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Soccer Club, Health System Partner, Target Concussions

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Richmond Times Dispatch (Virginia)

 

FC Richmond has teamed with Sheltering Arms to tackle concussions head-on.

The soccer club and health system have implemented a new baseline concussion test that all FC Richmond travel athletes must complete.

"One of the things we identified as something we wanted to be proactive about is concussion awareness," said Kris South, FC Richmond's director of operations and marketing.

Concussions in soccer are becoming more common. Cristin Beazley, clinical lead of Sheltering Arms' total concussion care program, said that may be because more people than ever are playing the sport.

It also is a coed sport, which could inflate the numbers further, she added.

Regardless, concussions are still a serious issue to address, and baseline testing is a good place to start, Beazley said.

Baseline testing has been conducted on the club's travel players twice - in the fall and spring - for a total of 400 participants. Their ages range from 8 to 18.

Sheltering Arms decided to offer three tests at a discounted rate to the players' families. The scores act as a measure against which coaches and physical therapists can compare scores after an injury, to better gauge whether the player has suffered a concussion.

"Baseline (tests) not only help us determine changes (in the player) after concussion, it also helps us better determine when they're ready to play again," Beazley said.

Sheltering Arms had players conduct three tests. ImPACT is a computerized test that gauges verbal and visual memory; the King-Devic test measures motor performance; and the Y-balance test can help identify injuries, Beazley said.

South said the King-Devic test also is easy to conduct on the sidelines of a game, so if an athlete has received a blow to the head, FC Richmond's trainer can do the test quickly and see if there's a concerning variance in the score.

Concussions can result in a wide array of symptoms, from dizziness and neck pain to memory loss and irritability, so having Sheltering Arms conduct a package of tests that checks a variety of symptoms was especially helpful, South said.

Bringing in Sheltering Arms "closed the loop on (FC Richmond's) health care protocol," South added. If the team's trainer concludes the player indeed has a concussion, they will send him or her to Sheltering Arms for treatment.

The club has been trying to be proactive about concussions, since the treatment for the injuries changes rapidly.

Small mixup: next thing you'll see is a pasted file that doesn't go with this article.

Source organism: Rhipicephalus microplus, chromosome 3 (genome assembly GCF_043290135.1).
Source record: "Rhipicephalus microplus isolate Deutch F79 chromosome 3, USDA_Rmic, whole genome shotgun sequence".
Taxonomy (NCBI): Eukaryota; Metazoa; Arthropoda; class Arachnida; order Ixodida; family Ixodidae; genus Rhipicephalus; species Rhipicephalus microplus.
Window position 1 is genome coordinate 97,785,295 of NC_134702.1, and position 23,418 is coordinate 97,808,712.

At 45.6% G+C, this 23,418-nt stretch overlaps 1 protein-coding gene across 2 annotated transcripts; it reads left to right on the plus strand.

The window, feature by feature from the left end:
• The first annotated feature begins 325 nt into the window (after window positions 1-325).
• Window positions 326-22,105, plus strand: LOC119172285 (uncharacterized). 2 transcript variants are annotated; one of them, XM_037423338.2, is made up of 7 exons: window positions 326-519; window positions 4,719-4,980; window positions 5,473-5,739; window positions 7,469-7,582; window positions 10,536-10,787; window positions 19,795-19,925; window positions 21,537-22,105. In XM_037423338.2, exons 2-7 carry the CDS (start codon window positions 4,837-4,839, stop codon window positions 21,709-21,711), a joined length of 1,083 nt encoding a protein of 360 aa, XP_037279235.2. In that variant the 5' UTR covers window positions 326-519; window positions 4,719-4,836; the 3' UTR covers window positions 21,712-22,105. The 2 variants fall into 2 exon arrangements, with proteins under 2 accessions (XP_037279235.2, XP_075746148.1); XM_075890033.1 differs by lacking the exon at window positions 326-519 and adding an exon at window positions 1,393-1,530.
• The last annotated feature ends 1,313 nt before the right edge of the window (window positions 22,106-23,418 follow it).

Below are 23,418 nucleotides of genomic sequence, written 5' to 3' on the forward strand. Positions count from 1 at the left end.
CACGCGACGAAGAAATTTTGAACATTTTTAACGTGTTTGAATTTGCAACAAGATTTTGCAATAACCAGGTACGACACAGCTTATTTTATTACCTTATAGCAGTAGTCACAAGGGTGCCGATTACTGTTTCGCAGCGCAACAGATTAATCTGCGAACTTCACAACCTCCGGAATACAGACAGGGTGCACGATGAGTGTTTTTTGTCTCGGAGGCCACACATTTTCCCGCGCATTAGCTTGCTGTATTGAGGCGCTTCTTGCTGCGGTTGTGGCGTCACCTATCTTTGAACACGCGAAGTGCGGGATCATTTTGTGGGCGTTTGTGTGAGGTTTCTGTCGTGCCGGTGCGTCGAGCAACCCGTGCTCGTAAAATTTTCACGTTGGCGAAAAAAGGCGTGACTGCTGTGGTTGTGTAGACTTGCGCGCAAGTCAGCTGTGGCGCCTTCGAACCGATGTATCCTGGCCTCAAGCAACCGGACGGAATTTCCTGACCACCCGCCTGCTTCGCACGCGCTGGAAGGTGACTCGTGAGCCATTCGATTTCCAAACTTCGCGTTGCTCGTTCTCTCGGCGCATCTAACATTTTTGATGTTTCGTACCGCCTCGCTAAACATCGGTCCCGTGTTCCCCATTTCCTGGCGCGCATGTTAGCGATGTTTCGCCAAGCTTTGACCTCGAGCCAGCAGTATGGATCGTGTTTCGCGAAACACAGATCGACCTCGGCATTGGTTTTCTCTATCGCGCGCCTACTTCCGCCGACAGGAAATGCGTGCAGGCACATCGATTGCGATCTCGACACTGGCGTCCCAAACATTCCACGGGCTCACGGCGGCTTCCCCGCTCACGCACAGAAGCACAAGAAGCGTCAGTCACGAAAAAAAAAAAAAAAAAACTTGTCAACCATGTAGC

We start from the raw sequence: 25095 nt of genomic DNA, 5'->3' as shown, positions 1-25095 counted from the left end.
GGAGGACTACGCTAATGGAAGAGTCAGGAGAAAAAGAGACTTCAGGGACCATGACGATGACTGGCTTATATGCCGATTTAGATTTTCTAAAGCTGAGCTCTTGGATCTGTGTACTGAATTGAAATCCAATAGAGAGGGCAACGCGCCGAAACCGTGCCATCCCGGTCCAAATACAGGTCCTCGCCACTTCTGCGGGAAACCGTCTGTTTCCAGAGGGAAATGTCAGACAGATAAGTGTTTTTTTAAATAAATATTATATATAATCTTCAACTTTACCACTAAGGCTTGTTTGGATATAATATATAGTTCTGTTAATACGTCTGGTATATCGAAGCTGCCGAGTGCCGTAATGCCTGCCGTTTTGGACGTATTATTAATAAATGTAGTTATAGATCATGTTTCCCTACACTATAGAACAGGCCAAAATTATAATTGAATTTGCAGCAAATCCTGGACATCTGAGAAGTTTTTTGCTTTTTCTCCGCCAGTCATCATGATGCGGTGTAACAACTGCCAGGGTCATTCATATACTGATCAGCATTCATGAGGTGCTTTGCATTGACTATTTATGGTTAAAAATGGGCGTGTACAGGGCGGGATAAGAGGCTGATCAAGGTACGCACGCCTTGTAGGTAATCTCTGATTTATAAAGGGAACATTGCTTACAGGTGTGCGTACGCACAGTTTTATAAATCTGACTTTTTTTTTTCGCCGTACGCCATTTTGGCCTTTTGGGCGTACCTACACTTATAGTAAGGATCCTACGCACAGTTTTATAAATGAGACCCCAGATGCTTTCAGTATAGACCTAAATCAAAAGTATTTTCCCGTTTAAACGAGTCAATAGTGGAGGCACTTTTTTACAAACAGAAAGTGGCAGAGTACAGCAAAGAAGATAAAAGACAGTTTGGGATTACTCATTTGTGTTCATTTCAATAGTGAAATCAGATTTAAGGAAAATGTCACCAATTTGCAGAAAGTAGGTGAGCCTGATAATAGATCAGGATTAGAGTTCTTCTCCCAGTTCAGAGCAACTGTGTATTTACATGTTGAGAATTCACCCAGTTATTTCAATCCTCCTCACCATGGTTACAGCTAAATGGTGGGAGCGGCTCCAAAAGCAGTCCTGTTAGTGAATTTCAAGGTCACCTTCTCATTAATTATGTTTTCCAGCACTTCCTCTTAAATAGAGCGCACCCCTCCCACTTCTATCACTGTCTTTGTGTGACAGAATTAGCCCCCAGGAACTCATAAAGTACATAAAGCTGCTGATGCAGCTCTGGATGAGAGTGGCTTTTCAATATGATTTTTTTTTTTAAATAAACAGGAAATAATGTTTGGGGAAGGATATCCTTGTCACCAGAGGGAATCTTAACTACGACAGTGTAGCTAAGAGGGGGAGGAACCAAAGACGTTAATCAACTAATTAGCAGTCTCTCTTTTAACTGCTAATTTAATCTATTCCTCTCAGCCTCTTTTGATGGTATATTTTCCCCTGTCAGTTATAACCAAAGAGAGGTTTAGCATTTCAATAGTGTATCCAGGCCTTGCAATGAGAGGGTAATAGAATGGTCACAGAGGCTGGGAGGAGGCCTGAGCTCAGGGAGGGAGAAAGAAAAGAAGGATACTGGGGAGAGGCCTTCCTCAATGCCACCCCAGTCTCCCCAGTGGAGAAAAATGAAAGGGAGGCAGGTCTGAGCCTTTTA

"They're giving their parents a plan," Beazley said. "If your child has this injury, we have a plan for them. ... We have a place to send them that can help you navigate this process and navigate the child returning to sports and to school and take the fear and anxiety out of the injury."

Concussions are common in soccer partially because players strike the ball with their heads. But South said it isn't necessarily the player's act of heading the ball that causes the injury - it's when players' heads collide after heading the ball, or when their heads hit the ground, that concussions occur.

"Research is finding that neck strength in young athletes - and particularly in girls - is lower," South said. "Because of their neck strength, when they collide with another player, they're not able to stabilize their head and neck as well as older athletes and adults."

Beazley said Sheltering Arms is preparing to start a research study into whether prehabilitation - training to prevent injuries - could help FC Richmond's players avoid concussions.

They will look at things ranging from neck-strengthening exercises to reaction-time drills to help players absorb impact and give them skills to avoid concussions.

"A lot of our kids don't have good posture," Beazley said. "They have rounded shoulders, forward head positions, and we're sending them into sports (that require strong necks). A lot of them are weak in upper back and neck."

"Improved reaction time and improved depth perception can help reduce the risk," she added. "Teaching kids how to take contact, brace themselves so they can stabilize themselves and be in a better position ... and a better overall sense of athleticism on the field, I would theorize, can help reduce your overall risk of concussion."

The study could last as long as four years. Sheltering Arms is seeking a grant from the federal Centers for Disease Control and Prevention that could help it extend the study to other soccer clubs in the area.

kdemeria@timesdispatch.com

(804) 649-6813

Twitter: @katiedemeria

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December 13, 2016
 
 
 

 

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